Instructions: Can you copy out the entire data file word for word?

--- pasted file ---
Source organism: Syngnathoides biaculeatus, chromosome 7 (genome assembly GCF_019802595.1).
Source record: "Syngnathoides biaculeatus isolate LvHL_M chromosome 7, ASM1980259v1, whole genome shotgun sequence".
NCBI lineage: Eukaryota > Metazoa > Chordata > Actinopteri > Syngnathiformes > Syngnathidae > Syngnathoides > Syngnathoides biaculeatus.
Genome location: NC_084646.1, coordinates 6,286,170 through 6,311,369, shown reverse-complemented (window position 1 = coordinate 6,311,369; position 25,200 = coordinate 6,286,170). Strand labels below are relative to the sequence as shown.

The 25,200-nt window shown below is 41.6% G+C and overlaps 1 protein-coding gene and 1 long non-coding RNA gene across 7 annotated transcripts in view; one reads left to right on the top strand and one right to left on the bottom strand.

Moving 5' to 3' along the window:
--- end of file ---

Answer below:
Source organism: Syngnathoides biaculeatus, chromosome 7 (genome assembly GCF_019802595.1).
Source record: "Syngnathoides biaculeatus isolate LvHL_M chromosome 7, ASM1980259v1, whole genome shotgun sequence".
NCBI lineage: Eukaryota > Metazoa > Chordata > Actinopteri > Syngnathiformes > Syngnathidae > Syngnathoides > Syngnathoides biaculeatus.
Genome location: NC_084646.1, coordinates 6,286,170 through 6,311,369, shown reverse-complemented (window position 1 = coordinate 6,311,369; position 25,200 = coordinate 6,286,170). Strand labels below are relative to the sequence as shown.

The 25,200-nt window shown below is 41.6% G+C and overlaps 1 protein-coding gene and 1 long non-coding RNA gene across 7 annotated transcripts in view; one reads left to right on the top strand and one right to left on the bottom strand.

Moving 5' to 3' along the window: